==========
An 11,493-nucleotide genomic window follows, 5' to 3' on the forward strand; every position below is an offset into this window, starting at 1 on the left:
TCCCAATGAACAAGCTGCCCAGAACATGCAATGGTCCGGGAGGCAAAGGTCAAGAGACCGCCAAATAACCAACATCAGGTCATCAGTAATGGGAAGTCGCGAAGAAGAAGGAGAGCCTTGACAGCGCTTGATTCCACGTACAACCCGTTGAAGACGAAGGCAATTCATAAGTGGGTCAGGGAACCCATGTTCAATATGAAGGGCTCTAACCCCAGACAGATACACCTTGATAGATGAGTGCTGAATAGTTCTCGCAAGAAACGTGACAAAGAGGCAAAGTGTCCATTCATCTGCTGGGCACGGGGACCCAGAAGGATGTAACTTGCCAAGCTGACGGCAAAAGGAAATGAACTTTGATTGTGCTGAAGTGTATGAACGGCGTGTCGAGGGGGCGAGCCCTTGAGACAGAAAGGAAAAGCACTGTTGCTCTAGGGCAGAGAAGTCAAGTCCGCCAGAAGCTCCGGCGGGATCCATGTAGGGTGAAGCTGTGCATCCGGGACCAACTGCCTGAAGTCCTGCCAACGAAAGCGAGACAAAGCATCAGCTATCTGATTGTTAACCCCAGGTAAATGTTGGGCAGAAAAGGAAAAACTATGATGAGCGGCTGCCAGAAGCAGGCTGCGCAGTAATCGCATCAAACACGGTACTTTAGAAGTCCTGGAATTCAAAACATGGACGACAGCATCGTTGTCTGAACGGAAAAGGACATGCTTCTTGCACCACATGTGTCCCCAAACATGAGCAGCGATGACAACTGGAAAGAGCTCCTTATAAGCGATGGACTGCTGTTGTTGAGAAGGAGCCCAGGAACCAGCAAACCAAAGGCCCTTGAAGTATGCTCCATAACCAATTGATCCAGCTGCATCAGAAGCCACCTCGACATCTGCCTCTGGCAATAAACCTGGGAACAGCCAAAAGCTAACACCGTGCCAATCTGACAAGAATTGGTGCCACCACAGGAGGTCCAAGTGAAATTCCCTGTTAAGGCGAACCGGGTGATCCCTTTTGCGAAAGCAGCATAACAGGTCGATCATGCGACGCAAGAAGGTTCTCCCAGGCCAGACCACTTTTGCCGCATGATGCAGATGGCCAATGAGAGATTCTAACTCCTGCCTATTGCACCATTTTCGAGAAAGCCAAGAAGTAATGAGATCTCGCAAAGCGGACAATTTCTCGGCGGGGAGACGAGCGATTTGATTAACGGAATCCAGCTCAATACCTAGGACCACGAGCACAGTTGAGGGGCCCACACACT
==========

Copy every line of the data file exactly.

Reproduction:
An 11,493-nucleotide genomic window follows, 5' to 3' on the forward strand; every position below is an offset into this window, starting at 1 on the left:
TCCCAATGAACAAGCTGCCCAGAACATGCAATGGTCCGGGAGGCAAAGGTCAAGAGACCGCCAAATAACCAACATCAGGTCATCAGTAATGGGAAGTCGCGAAGAAGAAGGAGAGCCTTGACAGCGCTTGATTCCACGTACAACCCGTTGAAGACGAAGGCAATTCATAAGTGGGTCAGGGAACCCATGTTCAATATGAAGGGCTCTAACCCCAGACAGATACACCTTGATAGATGAGTGCTGAATAGTTCTCGCAAGAAACGTGACAAAGAGGCAAAGTGTCCATTCATCTGCTGGGCACGGGGACCCAGAAGGATGTAACTTGCCAAGCTGACGGCAAAAGGAAATGAACTTTGATTGTGCTGAAGTGTATGAACGGCGTGTCGAGGGGGCGAGCCCTTGAGACAGAAAGGAAAAGCACTGTTGCTCTAGGGCAGAGAAGTCAAGTCCGCCAGAAGCTCCGGCGGGATCCATGTAGGGTGAAGCTGTGCATCCGGGACCAACTGCCTGAAGTCCTGCCAACGAAAGCGAGACAAAGCATCAGCTATCTGATTGTTAACCCCAGGTAAATGTTGGGCAGAAAAGGAAAAACTATGATGAGCGGCTGCCAGAAGCAGGCTGCGCAGTAATCGCATCAAACACGGTACTTTAGAAGTCCTGGAATTCAAAACATGGACGACAGCATCGTTGTCTGAACGGAAAAGGACATGCTTCTTGCACCACATGTGTCCCCAAACATGAGCAGCGATGACAACTGGAAAGAGCTCCTTATAAGCGATGGACTGCTGTTGTTGAGAAGGAGCCCAGGAACCAGCAAACCAAAGGCCCTTGAAGTATGCTCCATAACCAATTGATCCAGCTGCATCAGAAGCCACCTCGACATCTGCCTCTGGCAATAAACCTGGGAACAGCCAAAAGCTAACACCGTGCCAATCTGACAAGAATTGGTGCCACCACAGGAGGTCCAAGTGAAATTCCCTGTTAAGGCGAACCGGGTGATCCCTTTTGCGAAAGCAGCATAACAGGTCGATCATGCGACGCAAGAAGGTTCTCCCAGGCCAGACCACTTTTGCCGCATGATGCAGATGGCCAATGAGAGATTCTAACTCCTGCCTATTGCACCATTTTCGAGAAAGCCAAGAAGTAATGAGATCTCGCAAAGCGGACAATTTCTCGGCGGGGAGACGAGCGATTTGATTAACGGAATCCAGCTCAATACCTAGGACCACGAGCACAGTTGAGGGGCCCACACACT